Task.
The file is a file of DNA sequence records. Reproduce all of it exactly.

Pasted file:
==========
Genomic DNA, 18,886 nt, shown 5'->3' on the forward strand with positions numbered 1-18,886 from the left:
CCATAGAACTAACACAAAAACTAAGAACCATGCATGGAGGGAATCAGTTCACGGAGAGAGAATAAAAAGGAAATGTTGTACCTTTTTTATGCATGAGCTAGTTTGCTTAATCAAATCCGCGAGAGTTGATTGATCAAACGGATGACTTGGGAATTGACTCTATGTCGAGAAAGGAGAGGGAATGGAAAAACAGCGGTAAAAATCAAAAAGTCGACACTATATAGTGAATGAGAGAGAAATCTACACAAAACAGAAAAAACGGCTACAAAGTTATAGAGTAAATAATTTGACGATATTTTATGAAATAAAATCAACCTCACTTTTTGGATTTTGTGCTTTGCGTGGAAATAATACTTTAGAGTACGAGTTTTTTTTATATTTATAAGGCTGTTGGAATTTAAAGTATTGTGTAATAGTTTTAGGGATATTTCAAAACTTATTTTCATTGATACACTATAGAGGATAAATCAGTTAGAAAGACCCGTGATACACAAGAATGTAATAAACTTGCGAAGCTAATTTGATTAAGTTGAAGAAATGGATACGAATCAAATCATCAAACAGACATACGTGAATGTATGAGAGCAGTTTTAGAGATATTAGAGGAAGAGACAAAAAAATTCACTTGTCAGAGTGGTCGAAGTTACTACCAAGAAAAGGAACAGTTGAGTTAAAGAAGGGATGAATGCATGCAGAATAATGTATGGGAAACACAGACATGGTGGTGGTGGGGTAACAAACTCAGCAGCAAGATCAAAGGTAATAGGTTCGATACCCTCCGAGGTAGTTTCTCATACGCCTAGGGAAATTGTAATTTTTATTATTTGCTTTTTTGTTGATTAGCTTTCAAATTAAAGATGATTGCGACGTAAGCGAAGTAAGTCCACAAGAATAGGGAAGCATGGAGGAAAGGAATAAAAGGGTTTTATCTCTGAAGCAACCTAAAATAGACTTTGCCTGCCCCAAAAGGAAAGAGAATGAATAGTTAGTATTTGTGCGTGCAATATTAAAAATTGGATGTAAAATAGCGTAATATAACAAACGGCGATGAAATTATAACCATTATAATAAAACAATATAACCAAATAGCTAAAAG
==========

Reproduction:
Genomic DNA, 18,886 nt, shown 5'->3' on the forward strand with positions numbered 1-18,886 from the left:
CCATAGAACTAACACAAAAACTAAGAACCATGCATGGAGGGAATCAGTTCACGGAGAGAGAATAAAAAGGAAATGTTGTACCTTTTTTATGCATGAGCTAGTTTGCTTAATCAAATCCGCGAGAGTTGATTGATCAAACGGATGACTTGGGAATTGACTCTATGTCGAGAAAGGAGAGGGAATGGAAAAACAGCGGTAAAAATCAAAAAGTCGACACTATATAGTGAATGAGAGAGAAATCTACACAAAACAGAAAAAACGGCTACAAAGTTATAGAGTAAATAATTTGACGATATTTTATGAAATAAAATCAACCTCACTTTTTGGATTTTGTGCTTTGCGTGGAAATAATACTTTAGAGTACGAGTTTTTTTTATATTTATAAGGCTGTTGGAATTTAAAGTATTGTGTAATAGTTTTAGGGATATTTCAAAACTTATTTTCATTGATACACTATAGAGGATAAATCAGTTAGAAAGACCCGTGATACACAAGAATGTAATAAACTTGCGAAGCTAATTTGATTAAGTTGAAGAAATGGATACGAATCAAATCATCAAACAGACATACGTGAATGTATGAGAGCAGTTTTAGAGATATTAGAGGAAGAGACAAAAAAATTCACTTGTCAGAGTGGTCGAAGTTACTACCAAGAAAAGGAACAGTTGAGTTAAAGAAGGGATGAATGCATGCAGAATAATGTATGGGAAACACAGACATGGTGGTGGTGGGGTAACAAACTCAGCAGCAAGATCAAAGGTAATAGGTTCGATACCCTCCGAGGTAGTTTCTCATACGCCTAGGGAAATTGTAATTTTTATTATTTGCTTTTTTGTTGATTAGCTTTCAAATTAAAGATGATTGCGACGTAAGCGAAGTAAGTCCACAAGAATAGGGAAGCATGGAGGAAAGGAATAAAAGGGTTTTATCTCTGAAGCAACCTAAAATAGACTTTGCCTGCCCCAAAAGGAAAGAGAATGAATAGTTAGTATTTGTGCGTGCAATATTAAAAATTGGATGTAAAATAGCGTAATATAACAAACGGCGATGAAATTATAACCATTATAATAAAACAATATAACCAAATAGCTAAAAG